Skip to main content

Google admits Android tracks your location whether you like it or not

(Image credit: Image Credit: CyberHades / Flickr)

Smartphones powered by the Android operating system are collecting data on their owners’ locations and sending them back to Google when they’re online, the media are reporting.

This is happening regardless of if the users have actually turned location services on or off.

Quartz reported that since the start of 2017, Android smartphones have been gathering info on the location of nearby cellular towers, and sent the data back to Google, without their users’ unequivocal consent.

A Google spokesperson has confirmed these claims. The data was added to a system used to manage notifications and messages. The spokesperson also said the data wasn’t being stored indefinitely and that the company will terminate the practice.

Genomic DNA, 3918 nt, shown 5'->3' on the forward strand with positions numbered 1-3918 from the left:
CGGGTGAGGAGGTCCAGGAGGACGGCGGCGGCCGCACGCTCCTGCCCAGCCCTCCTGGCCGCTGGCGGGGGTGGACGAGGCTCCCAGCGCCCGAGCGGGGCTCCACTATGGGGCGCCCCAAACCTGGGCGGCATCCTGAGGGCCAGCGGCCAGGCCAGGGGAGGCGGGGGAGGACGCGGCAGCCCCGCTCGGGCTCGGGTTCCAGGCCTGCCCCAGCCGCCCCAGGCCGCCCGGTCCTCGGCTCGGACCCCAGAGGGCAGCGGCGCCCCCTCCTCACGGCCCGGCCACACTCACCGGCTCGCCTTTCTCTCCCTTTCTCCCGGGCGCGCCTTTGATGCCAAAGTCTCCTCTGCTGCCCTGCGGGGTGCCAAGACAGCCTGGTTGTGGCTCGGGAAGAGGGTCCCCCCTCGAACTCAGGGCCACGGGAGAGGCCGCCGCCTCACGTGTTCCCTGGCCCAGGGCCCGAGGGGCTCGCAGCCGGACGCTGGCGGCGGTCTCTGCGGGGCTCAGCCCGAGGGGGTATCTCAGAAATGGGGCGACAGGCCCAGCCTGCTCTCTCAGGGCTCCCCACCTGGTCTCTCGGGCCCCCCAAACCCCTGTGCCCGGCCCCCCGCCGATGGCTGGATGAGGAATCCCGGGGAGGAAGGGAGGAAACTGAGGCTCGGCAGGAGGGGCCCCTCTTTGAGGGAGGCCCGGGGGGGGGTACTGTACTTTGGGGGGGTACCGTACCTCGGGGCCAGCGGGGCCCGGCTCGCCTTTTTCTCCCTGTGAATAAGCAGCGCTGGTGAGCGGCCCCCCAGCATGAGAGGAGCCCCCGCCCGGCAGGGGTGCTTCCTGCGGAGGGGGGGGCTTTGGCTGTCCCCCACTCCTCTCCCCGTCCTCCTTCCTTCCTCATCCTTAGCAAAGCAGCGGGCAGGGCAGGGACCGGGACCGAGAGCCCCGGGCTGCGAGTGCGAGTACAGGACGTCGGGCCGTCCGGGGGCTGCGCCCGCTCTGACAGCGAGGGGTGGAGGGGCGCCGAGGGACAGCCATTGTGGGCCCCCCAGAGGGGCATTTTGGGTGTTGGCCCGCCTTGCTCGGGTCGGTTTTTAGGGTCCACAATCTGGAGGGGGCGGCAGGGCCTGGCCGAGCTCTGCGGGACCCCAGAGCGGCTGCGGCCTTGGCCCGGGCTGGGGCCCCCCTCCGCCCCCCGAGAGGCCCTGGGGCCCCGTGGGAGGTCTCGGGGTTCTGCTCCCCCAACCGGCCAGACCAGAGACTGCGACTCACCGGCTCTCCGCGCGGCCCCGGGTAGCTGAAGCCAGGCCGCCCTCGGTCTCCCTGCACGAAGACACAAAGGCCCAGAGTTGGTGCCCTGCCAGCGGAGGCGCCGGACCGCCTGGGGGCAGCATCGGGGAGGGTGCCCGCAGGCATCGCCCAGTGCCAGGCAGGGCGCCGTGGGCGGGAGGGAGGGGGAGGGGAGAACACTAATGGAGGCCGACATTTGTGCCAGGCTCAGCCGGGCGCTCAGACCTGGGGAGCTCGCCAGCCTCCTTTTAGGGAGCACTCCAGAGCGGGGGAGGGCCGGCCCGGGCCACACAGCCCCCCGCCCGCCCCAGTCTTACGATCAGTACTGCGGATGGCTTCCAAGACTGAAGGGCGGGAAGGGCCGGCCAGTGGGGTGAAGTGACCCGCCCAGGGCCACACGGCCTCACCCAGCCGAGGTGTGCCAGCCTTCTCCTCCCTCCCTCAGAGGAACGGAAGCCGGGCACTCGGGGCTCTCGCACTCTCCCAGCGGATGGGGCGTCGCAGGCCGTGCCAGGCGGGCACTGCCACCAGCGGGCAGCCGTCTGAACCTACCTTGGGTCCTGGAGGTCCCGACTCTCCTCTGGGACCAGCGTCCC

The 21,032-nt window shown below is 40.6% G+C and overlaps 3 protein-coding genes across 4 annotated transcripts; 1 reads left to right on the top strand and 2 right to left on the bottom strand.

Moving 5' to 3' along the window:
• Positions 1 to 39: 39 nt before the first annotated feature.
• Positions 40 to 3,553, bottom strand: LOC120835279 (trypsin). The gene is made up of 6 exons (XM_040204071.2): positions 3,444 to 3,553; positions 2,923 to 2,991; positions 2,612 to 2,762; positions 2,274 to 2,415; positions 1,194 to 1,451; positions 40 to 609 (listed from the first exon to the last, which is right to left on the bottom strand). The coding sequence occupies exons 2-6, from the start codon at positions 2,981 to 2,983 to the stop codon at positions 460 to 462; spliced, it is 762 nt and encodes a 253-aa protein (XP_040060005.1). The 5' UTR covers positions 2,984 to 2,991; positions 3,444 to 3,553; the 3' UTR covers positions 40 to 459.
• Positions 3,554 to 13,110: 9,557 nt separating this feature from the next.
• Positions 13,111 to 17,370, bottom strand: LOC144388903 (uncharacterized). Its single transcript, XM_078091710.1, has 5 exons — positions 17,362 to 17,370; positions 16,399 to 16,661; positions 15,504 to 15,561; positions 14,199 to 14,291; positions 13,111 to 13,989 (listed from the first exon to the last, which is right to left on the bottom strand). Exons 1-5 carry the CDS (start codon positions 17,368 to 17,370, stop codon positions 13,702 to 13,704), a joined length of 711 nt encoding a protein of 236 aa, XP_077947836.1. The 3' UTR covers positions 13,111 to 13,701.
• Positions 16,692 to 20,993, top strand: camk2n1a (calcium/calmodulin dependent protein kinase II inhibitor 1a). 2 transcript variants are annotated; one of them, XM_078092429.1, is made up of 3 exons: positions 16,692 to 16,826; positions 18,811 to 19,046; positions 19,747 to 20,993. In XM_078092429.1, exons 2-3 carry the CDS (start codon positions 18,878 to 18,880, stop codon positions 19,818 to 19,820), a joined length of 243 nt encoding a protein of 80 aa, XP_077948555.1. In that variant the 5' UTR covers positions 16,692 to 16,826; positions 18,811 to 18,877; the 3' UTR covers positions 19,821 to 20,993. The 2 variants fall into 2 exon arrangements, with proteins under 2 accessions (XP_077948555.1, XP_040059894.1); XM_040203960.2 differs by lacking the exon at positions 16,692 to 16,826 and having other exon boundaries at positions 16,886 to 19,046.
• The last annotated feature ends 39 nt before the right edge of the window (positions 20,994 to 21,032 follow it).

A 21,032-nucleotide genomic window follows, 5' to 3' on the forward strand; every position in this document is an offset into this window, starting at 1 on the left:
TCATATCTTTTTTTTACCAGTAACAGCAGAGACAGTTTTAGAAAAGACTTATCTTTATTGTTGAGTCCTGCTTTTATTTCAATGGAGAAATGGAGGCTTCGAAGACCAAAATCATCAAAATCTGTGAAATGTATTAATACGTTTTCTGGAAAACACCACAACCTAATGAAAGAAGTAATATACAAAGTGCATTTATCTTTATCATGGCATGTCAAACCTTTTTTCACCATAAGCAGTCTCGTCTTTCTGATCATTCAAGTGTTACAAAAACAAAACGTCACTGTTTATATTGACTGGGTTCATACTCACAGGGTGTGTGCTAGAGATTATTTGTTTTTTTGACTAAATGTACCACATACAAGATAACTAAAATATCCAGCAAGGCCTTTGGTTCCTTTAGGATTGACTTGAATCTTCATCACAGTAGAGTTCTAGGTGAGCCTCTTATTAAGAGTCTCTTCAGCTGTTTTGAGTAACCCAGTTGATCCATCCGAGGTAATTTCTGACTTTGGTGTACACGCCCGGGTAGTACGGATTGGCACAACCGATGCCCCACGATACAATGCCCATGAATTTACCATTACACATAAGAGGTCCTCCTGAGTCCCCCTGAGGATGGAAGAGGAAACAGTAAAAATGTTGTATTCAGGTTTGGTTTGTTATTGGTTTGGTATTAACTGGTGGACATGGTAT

Google explained that it started using Cell ID codes to speed up message delivery. “However, we never incorporated Cell ID into our network sync system, so that data was immediately discarded, and we updated it to no longer request Cell ID,” Google explained.

Location tracking via one tower can determine a relative, but not definitive position of a device. That can be achieved through multiple towers. This practice is potentially hurtful for all those wanting to stay out of sight, like victims of domestic violence.  

According to Quartz’s findings, the location tracking did not appear limited to particular Android phones or tablets. It says Google was apparently collecting cell tower data from all modern Android devices.

Image Credit: CyberHades / Flickr